Countrywide’s Underwriters Sued for Fraud

Goldman Sachs Group Inc., Citigroup Inc., JPMorgan Chase & Co. and 23 more underwriters of Countrywide Financial Corp. were sued by three New York agencies for allegedly helping the home lender defraud investors. New York’s city and state comptrollers and their pension funds added the securities firms, two accounting firms and Countrywide officers and directors as defendants in a federal securities-fraud lawsuit filed last August.

“The underwriters and accountants enabled Countrywide to release false statements. Investors lost millions and New Yorkers lost their homes,” New York State Comptroller Thomas DiNapoli said in a statement. “We need to recover the pension fund’s losses and find a way to help all those families.”

Falling home prices and rising defaults pushed Countrywide down 85 percent in the past year and Chief Executive Officer Angelo Mozilo has called the housing market the worse since the Great Depression. That view contrasts with his view during the previous three years that Countrywide’s superior risk management disciplines set it apart from other lenders, according to the lawsuit.

The state and city pension funds’ combined losses due to Countrywide’s declining stock price were as much as $100 million, City Comptroller William Thompson Jr. said on Nov. 30. Countrywide’s market value, which peaked at $25.9 billion last January, is now $3.5 billion.

Losses, Writedowns

The world’s biggest financial companies have posted at least $133 billion in credit losses and writedowns tied to declining values of subprime mortgages, typically given to people with weak credit. Overdue payments on subprime loans rose to a 10-year high in the third quarter, according to the Mortgage Bankers Association.

Calls to Calabasas, California-based Countrywide’s media office weren’t returned.

Grant Thornton LLP and KPMG are the accounting firms named in the lawsuit. Grant Thornton spokeswoman Kristi Grgeta didn’t return voice-mail and e-mail messages. KPMG spokesman Dan Ginsburg said, “We have not seen any filing referenced in the Bloomberg article and have no basis for comment.”

Lucas van Praag, a spokesman for Goldman, Citigroup spokeswoman Danielle Romero-Apsilos and Bank of America Corp. spokesman Scott Silvestri declined to comment. JPMorgan Chase & Co. spokesman Tom Kelly also declined to comment. Wachovia Corp. spokeswoman Christy Phillips-Brown said the company hadn’t seen the lawsuit and couldn’t comment.

Buyout Pending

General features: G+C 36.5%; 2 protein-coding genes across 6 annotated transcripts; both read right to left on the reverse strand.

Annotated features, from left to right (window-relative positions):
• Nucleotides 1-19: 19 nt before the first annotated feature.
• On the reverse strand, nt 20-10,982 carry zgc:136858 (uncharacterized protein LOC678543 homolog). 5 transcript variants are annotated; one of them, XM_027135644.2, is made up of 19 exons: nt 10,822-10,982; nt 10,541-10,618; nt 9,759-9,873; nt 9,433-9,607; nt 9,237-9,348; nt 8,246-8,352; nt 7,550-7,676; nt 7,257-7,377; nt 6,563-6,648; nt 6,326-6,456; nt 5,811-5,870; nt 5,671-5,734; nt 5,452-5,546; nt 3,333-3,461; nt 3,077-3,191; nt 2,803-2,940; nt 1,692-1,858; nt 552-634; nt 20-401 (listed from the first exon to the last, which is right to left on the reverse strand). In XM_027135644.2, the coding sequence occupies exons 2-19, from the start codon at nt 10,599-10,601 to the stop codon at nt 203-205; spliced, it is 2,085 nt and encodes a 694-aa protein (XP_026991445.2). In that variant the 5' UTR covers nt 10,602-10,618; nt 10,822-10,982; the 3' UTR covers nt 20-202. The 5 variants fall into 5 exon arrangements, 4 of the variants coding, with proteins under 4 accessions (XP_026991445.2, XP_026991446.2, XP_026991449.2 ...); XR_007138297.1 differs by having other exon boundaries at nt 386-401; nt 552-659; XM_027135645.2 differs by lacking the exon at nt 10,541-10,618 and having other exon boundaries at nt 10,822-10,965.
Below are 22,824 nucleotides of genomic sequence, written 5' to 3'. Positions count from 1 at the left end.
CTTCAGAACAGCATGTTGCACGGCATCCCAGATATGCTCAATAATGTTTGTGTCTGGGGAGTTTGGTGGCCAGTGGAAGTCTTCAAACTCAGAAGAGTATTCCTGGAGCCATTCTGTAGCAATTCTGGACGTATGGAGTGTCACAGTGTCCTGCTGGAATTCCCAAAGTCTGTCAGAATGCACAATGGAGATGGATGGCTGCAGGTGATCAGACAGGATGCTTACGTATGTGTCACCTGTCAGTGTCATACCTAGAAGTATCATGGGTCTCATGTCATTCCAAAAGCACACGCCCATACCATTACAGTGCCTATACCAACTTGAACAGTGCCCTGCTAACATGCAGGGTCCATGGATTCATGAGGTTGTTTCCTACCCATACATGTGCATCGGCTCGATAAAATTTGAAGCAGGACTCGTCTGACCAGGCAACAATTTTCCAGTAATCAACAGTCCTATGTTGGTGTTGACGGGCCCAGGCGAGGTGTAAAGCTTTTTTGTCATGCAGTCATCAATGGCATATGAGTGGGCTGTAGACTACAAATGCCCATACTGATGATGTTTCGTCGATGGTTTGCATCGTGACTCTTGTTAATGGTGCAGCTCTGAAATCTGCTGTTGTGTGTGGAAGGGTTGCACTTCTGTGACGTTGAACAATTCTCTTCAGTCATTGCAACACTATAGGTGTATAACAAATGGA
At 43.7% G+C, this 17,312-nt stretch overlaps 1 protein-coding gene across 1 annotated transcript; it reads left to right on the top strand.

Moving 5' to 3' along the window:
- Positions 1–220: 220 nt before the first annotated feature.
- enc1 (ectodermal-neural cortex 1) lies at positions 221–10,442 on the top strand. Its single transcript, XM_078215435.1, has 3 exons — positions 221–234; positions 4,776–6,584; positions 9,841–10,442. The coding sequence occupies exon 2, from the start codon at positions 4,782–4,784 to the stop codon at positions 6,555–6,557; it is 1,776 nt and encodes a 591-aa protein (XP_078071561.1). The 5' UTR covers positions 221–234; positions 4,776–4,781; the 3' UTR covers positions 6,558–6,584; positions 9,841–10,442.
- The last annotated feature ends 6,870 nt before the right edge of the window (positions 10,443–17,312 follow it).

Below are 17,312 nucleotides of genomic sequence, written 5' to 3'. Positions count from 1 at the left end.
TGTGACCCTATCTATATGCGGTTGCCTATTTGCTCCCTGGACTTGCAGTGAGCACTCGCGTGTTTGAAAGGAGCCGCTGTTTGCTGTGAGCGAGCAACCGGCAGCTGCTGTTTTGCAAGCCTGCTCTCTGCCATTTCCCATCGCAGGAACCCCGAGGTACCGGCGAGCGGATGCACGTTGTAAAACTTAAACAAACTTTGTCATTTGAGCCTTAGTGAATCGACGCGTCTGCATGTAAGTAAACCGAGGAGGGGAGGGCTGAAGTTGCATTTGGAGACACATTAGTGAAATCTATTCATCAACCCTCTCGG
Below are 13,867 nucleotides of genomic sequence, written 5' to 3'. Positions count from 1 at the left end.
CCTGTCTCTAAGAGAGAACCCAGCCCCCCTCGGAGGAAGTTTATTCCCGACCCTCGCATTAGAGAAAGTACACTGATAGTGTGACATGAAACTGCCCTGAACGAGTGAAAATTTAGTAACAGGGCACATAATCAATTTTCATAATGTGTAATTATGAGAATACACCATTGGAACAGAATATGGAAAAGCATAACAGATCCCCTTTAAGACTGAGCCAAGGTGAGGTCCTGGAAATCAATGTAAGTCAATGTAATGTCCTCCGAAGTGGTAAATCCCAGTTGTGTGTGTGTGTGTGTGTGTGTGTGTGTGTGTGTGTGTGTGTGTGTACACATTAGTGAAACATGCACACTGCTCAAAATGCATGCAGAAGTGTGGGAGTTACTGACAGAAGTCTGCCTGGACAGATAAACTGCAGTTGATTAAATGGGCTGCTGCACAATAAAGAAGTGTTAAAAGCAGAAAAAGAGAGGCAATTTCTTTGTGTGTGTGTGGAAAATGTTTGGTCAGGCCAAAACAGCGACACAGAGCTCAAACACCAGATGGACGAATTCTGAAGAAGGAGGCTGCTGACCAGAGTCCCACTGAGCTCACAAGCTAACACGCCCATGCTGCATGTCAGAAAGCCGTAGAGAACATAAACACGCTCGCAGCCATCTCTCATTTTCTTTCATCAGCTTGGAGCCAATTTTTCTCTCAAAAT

Bank of America Corp., the nation’s second-largest bank by assets after Citigroup, agreed to buy Countrywide on Jan. 11 for stock then valued at $4 billion. The transaction involves “the mother of all due-diligence deals” because of risks from litigation and increasing defaults and late payments by Countrywide borrowers, Bank of America Chief Executive Officer Kenneth Lewis said in a Jan. 15 interview.

U.S. District Judge Mariana Pfaelzer in Los Angeles appointed the New York State Common Retirement Fund, the second- largest U.S. pension fund, as co-lead plaintiff on Nov. 28 and consolidated five related suits. The lawsuit is on behalf of everyone who bought shares of Countrywide from April 7, 2004, to Aug. 9, 2007, when the company disclosed in a regulatory report that “unprecedented market conditions” were forcing it to secure new funding sources, according to the lawsuit.

Lead plaintiffs choose the course of securities litigation, assign tasks to other parties and usually get the largest share of a settlement or verdict.

Housing Crisis

The securities and accounting firms and the lender misled investors by “falsely representing that Countrywide had strict and selective underwriting and loan origination practices, ample liquidity” and “a conservative approach that set it apart from other mortgage lenders,” according to the lawsuit.

Mozilo told investors in March 2007 that the deepening housing crisis would “be great for Countrywide” adding that “at the end of the day, all of the irrational competitors will be gone,” according to the lawsuit.

Countrywide’s growth “resulted from the company’s continuing to aggressively originate risky loans without regard to its stated origination policies and in spite of worsening market conditions,” according to the lawsuit.

The securities and accounting firms took part in Countrywide’s capital raising and financial statements without making a “reasonable investigation” of the facts and without exercising “reasonable care,” according to the lawsuit.

Strict Liability

U.S. securities law allows investment banks, accounting firms and others to be held strictly liable for the wrongdoing of the companies for whom they sell securities. Their only defense is to show that no reasonable person could have discovered a fraud even after performing a diligent investigation.

Mozilo and other company insiders sold $869 million of Countrywide stock from April 7, 2004, to August 9, 2007, according to the lawsuit. On Aug. 22, Bank of America bought $2 billion of preferred stock in Countrywide to help rescue the lender and secured the right to match any buyout offer.

Countrywide fell 9 cents to $6.02 in New York Stock Exchange composite trading.


One Response to Countrywide’s Underwriters Sued for Fraud
  1. Amanda Lineberry
    March 17, 2012 | 9:50 am

    Thank you for your blog post. Awesome.